29 October 2007


All the talk about my husband’s grandparents has given me pause to remember my own. I knew three of them, as my mom’s father died when she was still a teenager. Her mom lived alone, cross-country from us, and our visits were never quite often enough. She always returned my letters, and sent news of various family members. I loved that lady dearly though and after her death a few years ago many of my aunts and uncles (my mom was 10th of 11 kids with an endless supply of long-distance relatives that issued forth from them) spoke of how often she recalled a certain long visit I made with her. I spent a couple weeks basking in her quiet home after a long illness. We could chat or just be still. It didn’t matter. She never drove, and we walked or caught the bus any place we needed to go—the mall, the beach, the grocery store, the travel agency to confirm my flight home. I believe those weeks gave us something very special and while we did not have the luxury of frequent visits, we shared the closeness of hearts.

My father’s parents were as completely different from my mother’s as could be imagined. They lived on a farm in Kentucky, and were rife with silliness and loudness, more boisterous than calm, a true farmer’s life abounding in their home. Large meals, constant chatter, long gravel driveway and white farmhouse with a red roof. My aunt and cousin both lived on the property, and solitude was never to be found. My Papaw died when I was a freshman in High School, Mamaw the first year I was married. One of my favorite memories of going to visit was playing “Ten Fingers” for the last few miles of the trip. At some point, my dad would tell us to “put up ten fingers”, and eagerly, our palms would stretch open, taut with excitement. As we passed various land marks down the country road to their farm, he would say, “When we cross a bridge, take one down”, “When we go around a REALLY sharp turn, take one down”, “When you see a pond on the left, take one down”, and so on. Our fingers readily folded down, anxious for the next landmark. The anticipation would really build when we took one down for a gravel driveway, another pond, and finally, the engine turning off. By then, doors would be bursting open from both the car and the house, voices raised in the thrill of arrival and arms tangled in hugs.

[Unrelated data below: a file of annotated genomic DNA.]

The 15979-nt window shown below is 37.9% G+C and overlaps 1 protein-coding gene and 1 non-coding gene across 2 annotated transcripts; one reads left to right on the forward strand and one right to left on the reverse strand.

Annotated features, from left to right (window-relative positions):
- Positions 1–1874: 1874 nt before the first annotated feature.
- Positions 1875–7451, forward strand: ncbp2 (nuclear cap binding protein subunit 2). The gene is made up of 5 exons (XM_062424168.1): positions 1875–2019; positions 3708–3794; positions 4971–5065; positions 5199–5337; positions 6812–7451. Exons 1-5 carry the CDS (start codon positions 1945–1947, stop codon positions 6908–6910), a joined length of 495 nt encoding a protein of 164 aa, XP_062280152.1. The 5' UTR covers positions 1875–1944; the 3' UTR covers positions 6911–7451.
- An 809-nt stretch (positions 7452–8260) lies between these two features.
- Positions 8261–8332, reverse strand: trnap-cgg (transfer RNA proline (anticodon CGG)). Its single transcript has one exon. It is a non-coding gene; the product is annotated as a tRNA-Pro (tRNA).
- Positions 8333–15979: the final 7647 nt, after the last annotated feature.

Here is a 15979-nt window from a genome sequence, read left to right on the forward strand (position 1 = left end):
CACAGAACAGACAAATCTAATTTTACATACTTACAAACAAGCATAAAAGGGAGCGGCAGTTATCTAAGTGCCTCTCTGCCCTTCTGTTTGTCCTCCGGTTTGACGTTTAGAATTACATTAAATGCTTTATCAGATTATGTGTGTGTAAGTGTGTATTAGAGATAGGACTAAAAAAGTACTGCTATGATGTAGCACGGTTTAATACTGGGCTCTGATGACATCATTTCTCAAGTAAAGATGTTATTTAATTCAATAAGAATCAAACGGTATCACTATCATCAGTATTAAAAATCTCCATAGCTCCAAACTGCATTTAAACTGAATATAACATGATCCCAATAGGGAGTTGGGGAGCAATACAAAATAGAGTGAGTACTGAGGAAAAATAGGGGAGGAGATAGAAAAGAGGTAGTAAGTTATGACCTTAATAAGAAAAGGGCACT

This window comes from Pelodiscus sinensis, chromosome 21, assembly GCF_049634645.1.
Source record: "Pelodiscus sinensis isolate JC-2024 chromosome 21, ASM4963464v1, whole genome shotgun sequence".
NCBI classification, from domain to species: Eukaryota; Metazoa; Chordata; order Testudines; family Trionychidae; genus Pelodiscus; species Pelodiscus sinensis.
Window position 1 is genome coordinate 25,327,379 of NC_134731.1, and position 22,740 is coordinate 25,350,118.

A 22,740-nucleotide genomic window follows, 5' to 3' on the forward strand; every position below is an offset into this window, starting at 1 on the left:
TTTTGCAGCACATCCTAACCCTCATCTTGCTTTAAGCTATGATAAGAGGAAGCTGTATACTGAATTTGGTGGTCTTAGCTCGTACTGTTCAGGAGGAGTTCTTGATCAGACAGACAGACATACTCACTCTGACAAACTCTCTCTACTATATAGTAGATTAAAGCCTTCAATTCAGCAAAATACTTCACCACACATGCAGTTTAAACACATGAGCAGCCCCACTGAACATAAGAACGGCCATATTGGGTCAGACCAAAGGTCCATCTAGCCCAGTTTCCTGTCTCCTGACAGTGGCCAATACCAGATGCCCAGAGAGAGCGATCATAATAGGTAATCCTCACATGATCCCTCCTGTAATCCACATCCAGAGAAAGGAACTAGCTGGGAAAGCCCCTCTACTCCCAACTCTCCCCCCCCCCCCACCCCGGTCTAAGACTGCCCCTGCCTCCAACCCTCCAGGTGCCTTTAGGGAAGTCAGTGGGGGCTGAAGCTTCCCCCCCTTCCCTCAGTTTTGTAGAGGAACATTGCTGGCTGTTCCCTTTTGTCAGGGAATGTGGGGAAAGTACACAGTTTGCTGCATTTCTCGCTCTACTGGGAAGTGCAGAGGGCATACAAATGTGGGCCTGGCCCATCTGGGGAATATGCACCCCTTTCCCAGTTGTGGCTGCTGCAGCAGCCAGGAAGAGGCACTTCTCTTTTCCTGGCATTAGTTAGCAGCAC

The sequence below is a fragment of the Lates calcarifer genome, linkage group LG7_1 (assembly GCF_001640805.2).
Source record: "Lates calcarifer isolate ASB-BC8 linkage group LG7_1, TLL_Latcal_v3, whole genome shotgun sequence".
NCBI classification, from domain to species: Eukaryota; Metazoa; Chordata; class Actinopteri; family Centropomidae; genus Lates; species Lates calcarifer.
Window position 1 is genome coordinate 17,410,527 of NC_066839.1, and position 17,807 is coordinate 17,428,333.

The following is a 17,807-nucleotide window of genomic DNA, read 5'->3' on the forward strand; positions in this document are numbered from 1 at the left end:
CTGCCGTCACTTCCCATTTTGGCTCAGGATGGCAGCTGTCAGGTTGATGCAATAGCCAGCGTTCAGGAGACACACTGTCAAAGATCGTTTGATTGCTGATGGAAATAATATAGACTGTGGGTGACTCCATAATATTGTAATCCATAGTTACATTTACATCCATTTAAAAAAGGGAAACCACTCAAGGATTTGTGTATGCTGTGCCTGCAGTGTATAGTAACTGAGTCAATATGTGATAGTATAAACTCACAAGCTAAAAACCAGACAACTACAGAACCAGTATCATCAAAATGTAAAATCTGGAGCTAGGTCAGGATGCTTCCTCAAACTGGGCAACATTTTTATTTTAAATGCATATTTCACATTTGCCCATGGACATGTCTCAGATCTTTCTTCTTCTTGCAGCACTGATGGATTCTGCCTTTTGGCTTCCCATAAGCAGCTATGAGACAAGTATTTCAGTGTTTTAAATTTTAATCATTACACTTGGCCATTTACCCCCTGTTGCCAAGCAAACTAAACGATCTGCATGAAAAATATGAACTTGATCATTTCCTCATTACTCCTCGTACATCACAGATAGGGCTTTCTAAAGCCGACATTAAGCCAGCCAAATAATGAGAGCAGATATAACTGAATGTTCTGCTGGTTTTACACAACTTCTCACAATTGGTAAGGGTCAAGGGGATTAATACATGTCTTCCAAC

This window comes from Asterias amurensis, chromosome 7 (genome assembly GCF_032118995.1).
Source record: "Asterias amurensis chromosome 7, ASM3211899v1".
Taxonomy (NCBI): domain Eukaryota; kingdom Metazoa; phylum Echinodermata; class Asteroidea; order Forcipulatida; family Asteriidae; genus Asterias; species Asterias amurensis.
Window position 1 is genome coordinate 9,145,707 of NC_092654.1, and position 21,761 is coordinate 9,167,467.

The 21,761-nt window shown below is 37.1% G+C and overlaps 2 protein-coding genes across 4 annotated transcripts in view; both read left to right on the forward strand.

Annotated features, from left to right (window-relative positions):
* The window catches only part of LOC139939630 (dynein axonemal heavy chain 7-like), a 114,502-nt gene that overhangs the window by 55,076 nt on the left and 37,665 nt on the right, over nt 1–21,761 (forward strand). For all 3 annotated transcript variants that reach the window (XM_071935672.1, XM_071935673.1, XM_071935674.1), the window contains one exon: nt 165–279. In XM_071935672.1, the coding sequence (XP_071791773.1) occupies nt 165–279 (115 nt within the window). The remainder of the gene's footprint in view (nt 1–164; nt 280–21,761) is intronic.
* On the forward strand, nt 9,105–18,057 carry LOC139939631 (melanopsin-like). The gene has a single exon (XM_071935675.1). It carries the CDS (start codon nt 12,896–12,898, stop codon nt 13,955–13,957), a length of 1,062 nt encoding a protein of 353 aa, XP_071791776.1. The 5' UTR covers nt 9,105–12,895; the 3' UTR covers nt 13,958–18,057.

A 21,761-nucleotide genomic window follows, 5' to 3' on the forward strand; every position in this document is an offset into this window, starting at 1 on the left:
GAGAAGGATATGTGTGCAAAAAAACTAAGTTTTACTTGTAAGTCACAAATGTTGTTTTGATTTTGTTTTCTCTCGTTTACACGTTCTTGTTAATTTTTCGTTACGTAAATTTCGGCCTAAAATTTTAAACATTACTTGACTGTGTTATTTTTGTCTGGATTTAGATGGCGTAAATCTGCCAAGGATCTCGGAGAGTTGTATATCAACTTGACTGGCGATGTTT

When my Mamaw died, my parents were already with her, having stayed by her side in the last days. My husband, brother and I drove up for the funeral. As we neared the country road, I felt a sharp sense of loss that came with knowing the welcome would be far different than any before. And our finger game felt obviously absent from the end of our drive (my fingers seemed to be waiting for directions of their own accord). When I spoke of this, my younger brother, still in High School, was driving the final stretch. And he told me to put up ten fingers. . .

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